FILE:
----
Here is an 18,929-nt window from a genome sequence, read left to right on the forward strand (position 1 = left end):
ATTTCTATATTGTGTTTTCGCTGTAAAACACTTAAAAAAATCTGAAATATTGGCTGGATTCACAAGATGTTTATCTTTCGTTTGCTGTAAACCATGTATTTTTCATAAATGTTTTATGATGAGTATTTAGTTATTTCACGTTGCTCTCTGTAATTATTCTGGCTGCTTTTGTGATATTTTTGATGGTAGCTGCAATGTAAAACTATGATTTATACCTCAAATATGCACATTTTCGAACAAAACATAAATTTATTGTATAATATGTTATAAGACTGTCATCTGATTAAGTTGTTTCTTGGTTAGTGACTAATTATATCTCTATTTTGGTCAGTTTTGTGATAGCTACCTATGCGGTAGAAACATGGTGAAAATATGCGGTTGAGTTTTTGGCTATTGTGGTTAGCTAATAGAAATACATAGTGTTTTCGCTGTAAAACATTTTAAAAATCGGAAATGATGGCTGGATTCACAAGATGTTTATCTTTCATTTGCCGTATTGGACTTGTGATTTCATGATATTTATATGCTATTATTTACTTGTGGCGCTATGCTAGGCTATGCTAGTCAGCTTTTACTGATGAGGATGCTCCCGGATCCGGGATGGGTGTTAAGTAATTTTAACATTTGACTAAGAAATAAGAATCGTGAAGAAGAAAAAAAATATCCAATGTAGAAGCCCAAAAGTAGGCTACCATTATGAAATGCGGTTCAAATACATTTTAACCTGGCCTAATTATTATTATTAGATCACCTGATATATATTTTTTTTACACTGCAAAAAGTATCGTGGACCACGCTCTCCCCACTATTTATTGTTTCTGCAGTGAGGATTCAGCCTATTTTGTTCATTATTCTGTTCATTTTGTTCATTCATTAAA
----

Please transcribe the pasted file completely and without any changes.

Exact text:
Here is an 18,929-nt window from a genome sequence, read left to right on the forward strand (position 1 = left end):
ATTTCTATATTGTGTTTTCGCTGTAAAACACTTAAAAAAATCTGAAATATTGGCTGGATTCACAAGATGTTTATCTTTCGTTTGCTGTAAACCATGTATTTTTCATAAATGTTTTATGATGAGTATTTAGTTATTTCACGTTGCTCTCTGTAATTATTCTGGCTGCTTTTGTGATATTTTTGATGGTAGCTGCAATGTAAAACTATGATTTATACCTCAAATATGCACATTTTCGAACAAAACATAAATTTATTGTATAATATGTTATAAGACTGTCATCTGATTAAGTTGTTTCTTGGTTAGTGACTAATTATATCTCTATTTTGGTCAGTTTTGTGATAGCTACCTATGCGGTAGAAACATGGTGAAAATATGCGGTTGAGTTTTTGGCTATTGTGGTTAGCTAATAGAAATACATAGTGTTTTCGCTGTAAAACATTTTAAAAATCGGAAATGATGGCTGGATTCACAAGATGTTTATCTTTCATTTGCCGTATTGGACTTGTGATTTCATGATATTTATATGCTATTATTTACTTGTGGCGCTATGCTAGGCTATGCTAGTCAGCTTTTACTGATGAGGATGCTCCCGGATCCGGGATGGGTGTTAAGTAATTTTAACATTTGACTAAGAAATAAGAATCGTGAAGAAGAAAAAAAATATCCAATGTAGAAGCCCAAAAGTAGGCTACCATTATGAAATGCGGTTCAAATACATTTTAACCTGGCCTAATTATTATTATTAGATCACCTGATATATATTTTTTTTACACTGCAAAAAGTATCGTGGACCACGCTCTCCCCACTATTTATTGTTTCTGCAGTGAGGATTCAGCCTATTTTGTTCATTATTCTGTTCATTTTGTTCATTCATTAAA